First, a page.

State of the World Speech
Good evening. I am the Prime Minister of Great Britain. I am here today to address you all regarding the current “state of the world” in terms of industrialization.
Industrialization is defined as the development of industry of a massive scale. I would like to first start by explaining how industrialization came to be. Like many other movements seen throughout history, it can be traced directly back to agriculture. Advancements in agricultural techniques such as the use of large farms and fertilizer were both originated by the Dutch. Great Britain also led to advancements in the field by determining that different types of soil can foster different types of plants more effectively and that planting crops in specific orders can yield a greater result. The technology used in the field of agriculture also advanced. Jethro Tull of Great Britain invented the seed drill; a device that exponentially increased the speeds at which fields could be planted. Another new practice that increased farm productivity was the circulation of farm journals. Farmers now had the ability to learn about what techniques worked, meaning they no longer had to experiment on their own. All of these new methods and technologies used together meant that more food was produced, which caused a large population boom. This surplus of people needed jobs, which meant that there was a workforce available.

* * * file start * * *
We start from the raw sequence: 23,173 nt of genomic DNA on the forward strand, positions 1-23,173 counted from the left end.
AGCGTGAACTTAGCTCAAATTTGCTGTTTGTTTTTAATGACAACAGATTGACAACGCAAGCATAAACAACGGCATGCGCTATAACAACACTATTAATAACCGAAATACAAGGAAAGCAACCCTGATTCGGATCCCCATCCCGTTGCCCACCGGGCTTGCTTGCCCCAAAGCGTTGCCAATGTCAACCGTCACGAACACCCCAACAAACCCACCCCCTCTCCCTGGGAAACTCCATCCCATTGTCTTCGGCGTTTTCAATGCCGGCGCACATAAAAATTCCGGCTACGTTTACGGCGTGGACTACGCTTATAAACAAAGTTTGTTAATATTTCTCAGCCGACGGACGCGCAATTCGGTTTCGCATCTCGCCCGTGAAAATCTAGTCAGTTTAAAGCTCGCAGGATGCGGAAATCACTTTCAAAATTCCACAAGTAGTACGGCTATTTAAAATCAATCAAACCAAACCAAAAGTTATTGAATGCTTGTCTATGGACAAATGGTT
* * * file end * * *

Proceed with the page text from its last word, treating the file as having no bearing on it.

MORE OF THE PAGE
While technological advancements were plentiful in the field of agriculture, they were not limited to it. New forms of energy such as steam and coal allowed for new forms of transportation. Thomas Newcomen invented the original steam engine, which was later improved upon by James Watt. The process of smelting iron is improved upon by Abraham Darby. All of these advancements allowed industrialization to begin.
The effects of industrialization are truly a double edged sword. While there are positives, there are just as many negatives. However, those...
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